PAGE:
Tuesday, June 8, 2010

Fathomless sun!

As a source of energy, nothing matches the Sun. It out-powers anything that human technology could ever produce. Only a small fraction of the sun’s power output strikes the Earth, but even that provides 10,000 times as much as all the commercial energy that humans use on the planet. If one believes the big bang theory, then the sun has been around at least as long as the Earth has been and its been that way for around 4-1/2 billion years approximately. Also ever since humans stepped on to this planet, they have been witness to the daily cycle of days and nights. Sun has been accepted as a great source of energy since ancient times and still as yet it has been glowing away to glory to showcase the human limitations in harnessing that energy. There is limited success alright but largely there are only gaps in the technological solution.

Let us look at this in perspective. The earth receives 174 peta Watts (1 energy unit = 1KWh, 1PWh = 10^12 units) of solar radiation at the upper layer of the atmosphere. Of this, approximately, 30 percent is reflected back into the space, whereas the rest is absorbed by the clouds, oceans and land masses. So there is plenty to harness, but technological limitations are brought to the fore and to me, in essence, they bring to the fore the limitations of the otherwise celebrated human brain. Sure, there are many achievements that the human race can be proud of, but the bar is set by the Sun. The problem is there and known, resources in the form of solar energy are there and plenty, but the solution in the form of harnessing them are far fewer. The solar power has the potential to provide over 1,000 times total world energy consumption, though today it provides only around 0.02% of the total.

India's power sector has a total installed capacity of approximately 1,46,753 Megawatt (MW) of which 54% is coal-based, 25% hydro, 8% is renewables and the balance is the gas and nuclear-based. Power shortages are estimated at about 11% of total energy and 15% of peak capacity requirements and are likely to increase in the coming years. In the next 10 years, another 10,000 MW of capacity and investment of about Rs. 24 lakh crore are required.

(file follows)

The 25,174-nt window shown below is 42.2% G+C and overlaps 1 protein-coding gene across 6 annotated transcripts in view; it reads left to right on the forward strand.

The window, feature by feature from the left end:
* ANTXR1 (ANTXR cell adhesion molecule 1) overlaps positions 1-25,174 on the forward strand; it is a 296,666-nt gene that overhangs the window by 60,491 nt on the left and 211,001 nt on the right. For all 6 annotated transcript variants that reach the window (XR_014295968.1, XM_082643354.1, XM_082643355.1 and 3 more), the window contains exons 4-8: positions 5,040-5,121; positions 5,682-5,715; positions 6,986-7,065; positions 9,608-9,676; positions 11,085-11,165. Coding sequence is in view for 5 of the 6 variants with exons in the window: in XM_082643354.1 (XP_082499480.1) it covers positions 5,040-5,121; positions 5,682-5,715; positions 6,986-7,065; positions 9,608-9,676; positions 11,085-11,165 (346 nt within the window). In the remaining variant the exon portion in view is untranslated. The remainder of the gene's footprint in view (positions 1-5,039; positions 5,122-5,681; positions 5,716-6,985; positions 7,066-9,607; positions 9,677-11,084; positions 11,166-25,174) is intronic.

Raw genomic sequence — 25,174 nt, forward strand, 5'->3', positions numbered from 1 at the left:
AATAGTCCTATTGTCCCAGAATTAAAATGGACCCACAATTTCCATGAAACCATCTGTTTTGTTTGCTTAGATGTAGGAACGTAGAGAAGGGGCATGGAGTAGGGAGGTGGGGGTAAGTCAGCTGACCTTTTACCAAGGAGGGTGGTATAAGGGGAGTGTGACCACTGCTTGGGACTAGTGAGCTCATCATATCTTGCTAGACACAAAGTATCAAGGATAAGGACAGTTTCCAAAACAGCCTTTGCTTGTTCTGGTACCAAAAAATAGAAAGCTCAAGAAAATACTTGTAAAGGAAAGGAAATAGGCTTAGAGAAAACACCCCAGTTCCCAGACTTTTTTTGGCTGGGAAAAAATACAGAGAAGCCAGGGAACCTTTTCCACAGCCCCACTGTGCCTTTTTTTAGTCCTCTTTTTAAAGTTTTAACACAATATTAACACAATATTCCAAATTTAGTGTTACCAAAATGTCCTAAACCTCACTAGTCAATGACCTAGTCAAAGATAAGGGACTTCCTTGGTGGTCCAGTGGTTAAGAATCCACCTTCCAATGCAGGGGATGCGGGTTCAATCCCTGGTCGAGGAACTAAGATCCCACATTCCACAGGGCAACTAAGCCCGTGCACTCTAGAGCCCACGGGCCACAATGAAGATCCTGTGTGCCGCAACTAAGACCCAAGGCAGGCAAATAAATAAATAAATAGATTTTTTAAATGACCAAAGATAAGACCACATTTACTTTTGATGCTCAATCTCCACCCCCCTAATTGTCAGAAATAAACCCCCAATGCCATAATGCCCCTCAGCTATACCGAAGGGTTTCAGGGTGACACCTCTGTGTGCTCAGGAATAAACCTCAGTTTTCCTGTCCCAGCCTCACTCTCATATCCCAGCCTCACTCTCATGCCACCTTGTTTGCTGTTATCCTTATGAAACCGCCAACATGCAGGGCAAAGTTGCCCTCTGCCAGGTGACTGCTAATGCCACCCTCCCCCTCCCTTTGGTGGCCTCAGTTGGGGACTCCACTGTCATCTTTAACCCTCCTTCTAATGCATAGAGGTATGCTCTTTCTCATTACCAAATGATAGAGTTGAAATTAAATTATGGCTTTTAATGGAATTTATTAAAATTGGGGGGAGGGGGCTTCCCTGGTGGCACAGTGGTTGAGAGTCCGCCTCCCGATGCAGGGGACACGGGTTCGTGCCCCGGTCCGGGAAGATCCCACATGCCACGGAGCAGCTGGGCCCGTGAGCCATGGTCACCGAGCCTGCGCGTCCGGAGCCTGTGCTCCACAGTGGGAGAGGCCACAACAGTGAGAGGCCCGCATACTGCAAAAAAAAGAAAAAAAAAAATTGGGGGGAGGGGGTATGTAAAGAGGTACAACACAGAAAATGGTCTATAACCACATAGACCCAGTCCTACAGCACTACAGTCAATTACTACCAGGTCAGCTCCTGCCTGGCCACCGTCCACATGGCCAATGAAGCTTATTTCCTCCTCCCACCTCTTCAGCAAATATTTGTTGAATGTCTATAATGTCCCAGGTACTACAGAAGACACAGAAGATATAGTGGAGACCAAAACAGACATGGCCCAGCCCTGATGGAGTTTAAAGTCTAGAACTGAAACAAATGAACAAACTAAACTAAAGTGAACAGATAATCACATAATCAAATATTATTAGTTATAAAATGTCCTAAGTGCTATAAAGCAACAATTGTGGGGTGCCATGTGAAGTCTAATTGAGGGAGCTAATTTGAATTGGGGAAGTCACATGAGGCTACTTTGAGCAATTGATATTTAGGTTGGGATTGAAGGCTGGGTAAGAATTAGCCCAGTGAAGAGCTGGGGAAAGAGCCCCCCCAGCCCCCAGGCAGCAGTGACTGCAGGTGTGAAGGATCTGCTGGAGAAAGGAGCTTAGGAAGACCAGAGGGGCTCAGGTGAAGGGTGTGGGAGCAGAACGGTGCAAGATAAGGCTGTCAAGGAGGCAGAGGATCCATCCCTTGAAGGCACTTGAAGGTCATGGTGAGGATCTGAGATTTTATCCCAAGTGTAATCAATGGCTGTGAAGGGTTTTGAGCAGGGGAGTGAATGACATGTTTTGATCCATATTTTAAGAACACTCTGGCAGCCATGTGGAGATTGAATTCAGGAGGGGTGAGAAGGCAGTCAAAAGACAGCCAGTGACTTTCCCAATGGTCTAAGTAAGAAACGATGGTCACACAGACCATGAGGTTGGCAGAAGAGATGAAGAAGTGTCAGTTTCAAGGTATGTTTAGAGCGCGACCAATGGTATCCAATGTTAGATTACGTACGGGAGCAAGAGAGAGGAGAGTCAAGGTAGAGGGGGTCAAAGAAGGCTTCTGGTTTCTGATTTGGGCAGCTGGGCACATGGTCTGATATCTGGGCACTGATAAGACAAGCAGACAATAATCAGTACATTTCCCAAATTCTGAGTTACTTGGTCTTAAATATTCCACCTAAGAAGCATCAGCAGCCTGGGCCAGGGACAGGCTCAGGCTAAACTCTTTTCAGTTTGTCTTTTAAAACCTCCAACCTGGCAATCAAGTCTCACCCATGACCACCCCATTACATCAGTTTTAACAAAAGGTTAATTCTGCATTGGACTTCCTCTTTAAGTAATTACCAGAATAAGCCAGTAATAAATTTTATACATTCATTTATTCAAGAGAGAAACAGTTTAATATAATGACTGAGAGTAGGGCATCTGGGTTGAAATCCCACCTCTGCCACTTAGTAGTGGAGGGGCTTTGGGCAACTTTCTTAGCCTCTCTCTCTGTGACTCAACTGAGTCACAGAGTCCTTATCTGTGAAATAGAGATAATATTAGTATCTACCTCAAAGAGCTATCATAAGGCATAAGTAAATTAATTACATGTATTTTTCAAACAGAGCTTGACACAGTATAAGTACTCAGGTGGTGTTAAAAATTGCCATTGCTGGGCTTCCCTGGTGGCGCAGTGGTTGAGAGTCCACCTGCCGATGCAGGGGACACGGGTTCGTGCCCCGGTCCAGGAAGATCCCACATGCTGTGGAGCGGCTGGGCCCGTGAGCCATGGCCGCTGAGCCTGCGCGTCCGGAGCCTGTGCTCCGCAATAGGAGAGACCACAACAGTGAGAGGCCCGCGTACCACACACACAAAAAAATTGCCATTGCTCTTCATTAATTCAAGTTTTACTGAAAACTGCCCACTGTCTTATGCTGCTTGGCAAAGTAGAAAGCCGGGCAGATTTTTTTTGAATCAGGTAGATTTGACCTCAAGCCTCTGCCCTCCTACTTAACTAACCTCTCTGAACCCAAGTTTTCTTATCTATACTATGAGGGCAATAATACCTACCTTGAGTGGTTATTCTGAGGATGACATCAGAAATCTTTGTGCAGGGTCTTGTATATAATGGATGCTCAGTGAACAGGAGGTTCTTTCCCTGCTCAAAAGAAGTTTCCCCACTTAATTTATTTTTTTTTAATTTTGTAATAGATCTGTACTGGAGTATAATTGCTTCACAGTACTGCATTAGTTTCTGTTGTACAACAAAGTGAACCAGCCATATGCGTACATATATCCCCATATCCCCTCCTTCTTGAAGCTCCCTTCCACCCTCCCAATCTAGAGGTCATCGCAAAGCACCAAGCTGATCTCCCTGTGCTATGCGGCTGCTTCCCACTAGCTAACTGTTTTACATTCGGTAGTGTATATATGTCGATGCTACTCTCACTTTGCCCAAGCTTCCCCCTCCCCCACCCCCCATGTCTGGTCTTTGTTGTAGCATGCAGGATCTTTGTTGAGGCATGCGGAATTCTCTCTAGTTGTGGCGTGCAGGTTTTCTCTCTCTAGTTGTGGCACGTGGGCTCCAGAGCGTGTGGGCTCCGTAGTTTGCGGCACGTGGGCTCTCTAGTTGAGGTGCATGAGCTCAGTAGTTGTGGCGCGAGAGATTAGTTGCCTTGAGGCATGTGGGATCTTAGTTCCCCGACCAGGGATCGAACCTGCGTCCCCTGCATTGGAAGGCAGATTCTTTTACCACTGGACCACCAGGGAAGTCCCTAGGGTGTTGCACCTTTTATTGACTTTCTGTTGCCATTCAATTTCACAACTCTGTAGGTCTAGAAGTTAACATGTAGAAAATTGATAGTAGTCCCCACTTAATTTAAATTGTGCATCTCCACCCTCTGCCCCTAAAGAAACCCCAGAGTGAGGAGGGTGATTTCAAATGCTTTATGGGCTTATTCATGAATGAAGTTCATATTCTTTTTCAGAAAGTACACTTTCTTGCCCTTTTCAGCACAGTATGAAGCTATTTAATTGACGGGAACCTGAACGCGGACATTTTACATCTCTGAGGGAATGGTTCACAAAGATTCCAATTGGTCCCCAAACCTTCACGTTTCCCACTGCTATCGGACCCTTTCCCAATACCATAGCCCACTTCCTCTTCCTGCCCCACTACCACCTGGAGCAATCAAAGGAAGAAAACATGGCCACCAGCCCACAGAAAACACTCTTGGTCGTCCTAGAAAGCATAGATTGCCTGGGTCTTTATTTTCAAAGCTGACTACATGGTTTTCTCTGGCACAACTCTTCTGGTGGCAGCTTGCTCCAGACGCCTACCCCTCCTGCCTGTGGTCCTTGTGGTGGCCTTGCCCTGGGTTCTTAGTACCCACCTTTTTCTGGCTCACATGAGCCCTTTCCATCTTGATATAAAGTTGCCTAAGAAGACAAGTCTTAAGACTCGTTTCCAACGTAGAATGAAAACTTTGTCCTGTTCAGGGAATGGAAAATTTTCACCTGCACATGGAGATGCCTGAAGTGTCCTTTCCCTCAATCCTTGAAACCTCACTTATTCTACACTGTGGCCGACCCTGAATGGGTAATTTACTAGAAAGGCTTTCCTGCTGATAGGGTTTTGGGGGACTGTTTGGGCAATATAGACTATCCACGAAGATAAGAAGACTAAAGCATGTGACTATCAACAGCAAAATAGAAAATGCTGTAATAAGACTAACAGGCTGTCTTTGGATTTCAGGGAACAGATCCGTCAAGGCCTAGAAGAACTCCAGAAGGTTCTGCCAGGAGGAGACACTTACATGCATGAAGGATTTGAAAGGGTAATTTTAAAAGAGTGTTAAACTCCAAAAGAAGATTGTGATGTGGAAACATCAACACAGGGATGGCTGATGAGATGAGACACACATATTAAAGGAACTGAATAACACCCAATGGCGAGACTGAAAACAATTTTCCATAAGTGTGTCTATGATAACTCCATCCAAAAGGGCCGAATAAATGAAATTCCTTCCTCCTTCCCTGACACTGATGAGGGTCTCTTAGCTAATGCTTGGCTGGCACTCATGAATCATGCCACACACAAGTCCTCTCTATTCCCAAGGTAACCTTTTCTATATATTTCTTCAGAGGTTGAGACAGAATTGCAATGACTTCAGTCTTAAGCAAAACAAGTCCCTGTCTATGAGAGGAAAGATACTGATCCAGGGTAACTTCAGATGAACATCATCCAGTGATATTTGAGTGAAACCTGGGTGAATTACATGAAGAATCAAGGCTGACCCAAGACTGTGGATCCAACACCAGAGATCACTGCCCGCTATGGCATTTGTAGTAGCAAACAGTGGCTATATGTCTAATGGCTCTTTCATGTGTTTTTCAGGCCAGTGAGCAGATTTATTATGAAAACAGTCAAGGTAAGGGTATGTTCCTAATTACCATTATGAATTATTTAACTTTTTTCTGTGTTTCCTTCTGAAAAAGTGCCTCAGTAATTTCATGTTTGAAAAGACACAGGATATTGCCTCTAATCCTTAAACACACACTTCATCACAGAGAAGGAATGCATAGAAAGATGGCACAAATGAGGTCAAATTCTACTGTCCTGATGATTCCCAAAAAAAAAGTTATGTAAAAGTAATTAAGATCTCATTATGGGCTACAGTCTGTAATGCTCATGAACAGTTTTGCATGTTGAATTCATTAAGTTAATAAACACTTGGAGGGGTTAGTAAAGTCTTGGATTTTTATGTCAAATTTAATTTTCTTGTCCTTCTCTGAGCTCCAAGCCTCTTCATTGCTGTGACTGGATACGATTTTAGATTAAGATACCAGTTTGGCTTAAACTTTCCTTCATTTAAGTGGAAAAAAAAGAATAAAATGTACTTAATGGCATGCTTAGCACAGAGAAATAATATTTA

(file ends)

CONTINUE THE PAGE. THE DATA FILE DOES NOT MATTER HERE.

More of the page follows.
Fortunately, India lies in sunny regions of the world. Most parts of India receive 4-7 kWh of Solar radiation per square metre per day with 250-300 sunny days in a year. India has abundant Solar resources, as it receives about 3000 hours of sunshine every year, equivalent to over 5,000 trillion kWh. India can easily utilize the Solar energy or Solar Power. Today the contribution of Solar power with an installed capacity of 9.84 MW, is a fraction (< 0.1 percent) of the total renewable energy installed 13, 242.41(as on 31st October 2008 by MNRE - the Ministry of New Renewables Energy). Solar power generation has lagged behind other sources like wind, small hydropower, biomass etc. By the way, India is only an example. The scenario is no different world-wide. In the US, this percentage is only around 1 %.

Solar power, is a term largely related to the generation of electricity from sunlight. This can be direct as with photovoltaics or indirect as with concentrated solar power (CSP), where the sun's energy is used to boil water, which is then used to generate electricity. Photovoltaic materials convert light energy to electricity using semiconductor materials like Silicon. When certain semiconducting materials, such as certain kinds of silicon, are exposed to sunlight, they release small amounts of electricity. This process is known as the photoelectric effect. The photoelectric effect refers to the emission, or ejection, of electrons from the surface of a metal in response to light. It is the basic physical process in which a solar electric or photovoltaic (PV) cell converts sunlight to electricity.